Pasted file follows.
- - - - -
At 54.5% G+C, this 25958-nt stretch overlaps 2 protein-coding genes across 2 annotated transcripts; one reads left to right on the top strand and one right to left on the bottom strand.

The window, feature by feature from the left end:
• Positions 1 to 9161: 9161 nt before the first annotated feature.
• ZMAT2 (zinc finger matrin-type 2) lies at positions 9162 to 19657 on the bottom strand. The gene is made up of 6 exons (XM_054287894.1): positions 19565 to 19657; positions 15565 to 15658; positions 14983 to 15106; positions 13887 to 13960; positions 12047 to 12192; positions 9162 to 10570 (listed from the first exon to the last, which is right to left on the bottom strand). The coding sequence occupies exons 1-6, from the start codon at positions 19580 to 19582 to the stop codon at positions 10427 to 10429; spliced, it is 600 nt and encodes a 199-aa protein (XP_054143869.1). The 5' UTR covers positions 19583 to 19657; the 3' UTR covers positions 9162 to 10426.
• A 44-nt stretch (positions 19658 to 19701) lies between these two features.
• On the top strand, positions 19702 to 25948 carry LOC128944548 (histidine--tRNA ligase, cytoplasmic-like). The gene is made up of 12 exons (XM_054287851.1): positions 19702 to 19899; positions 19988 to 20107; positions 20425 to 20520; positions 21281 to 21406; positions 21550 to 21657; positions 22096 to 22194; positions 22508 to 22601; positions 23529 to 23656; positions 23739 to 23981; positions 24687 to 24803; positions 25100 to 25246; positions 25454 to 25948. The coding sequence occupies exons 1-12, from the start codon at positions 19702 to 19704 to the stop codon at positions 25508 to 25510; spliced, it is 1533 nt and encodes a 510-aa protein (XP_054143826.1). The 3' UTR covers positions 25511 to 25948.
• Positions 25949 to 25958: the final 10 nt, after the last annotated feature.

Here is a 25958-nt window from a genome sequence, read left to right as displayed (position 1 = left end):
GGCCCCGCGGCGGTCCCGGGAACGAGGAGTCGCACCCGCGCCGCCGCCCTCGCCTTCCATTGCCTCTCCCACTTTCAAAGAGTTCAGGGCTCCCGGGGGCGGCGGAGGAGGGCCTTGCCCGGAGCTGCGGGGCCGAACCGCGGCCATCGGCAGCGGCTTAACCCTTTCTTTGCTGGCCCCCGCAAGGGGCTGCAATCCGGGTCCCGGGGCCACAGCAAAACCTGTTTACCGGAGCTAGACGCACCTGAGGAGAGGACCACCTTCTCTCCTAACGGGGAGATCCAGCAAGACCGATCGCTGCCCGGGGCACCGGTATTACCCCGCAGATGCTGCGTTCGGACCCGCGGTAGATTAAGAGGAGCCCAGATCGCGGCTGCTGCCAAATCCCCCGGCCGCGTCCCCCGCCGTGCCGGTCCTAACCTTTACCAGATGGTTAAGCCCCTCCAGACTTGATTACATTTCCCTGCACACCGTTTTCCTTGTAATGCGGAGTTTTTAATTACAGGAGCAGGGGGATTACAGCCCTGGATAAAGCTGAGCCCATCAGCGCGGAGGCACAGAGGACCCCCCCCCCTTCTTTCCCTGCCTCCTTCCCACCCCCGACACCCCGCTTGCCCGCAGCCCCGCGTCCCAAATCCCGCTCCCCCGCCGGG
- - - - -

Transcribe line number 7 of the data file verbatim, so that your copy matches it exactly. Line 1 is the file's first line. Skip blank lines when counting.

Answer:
• Positions 25949 to 25958: the final 10 nt, after the last annotated feature.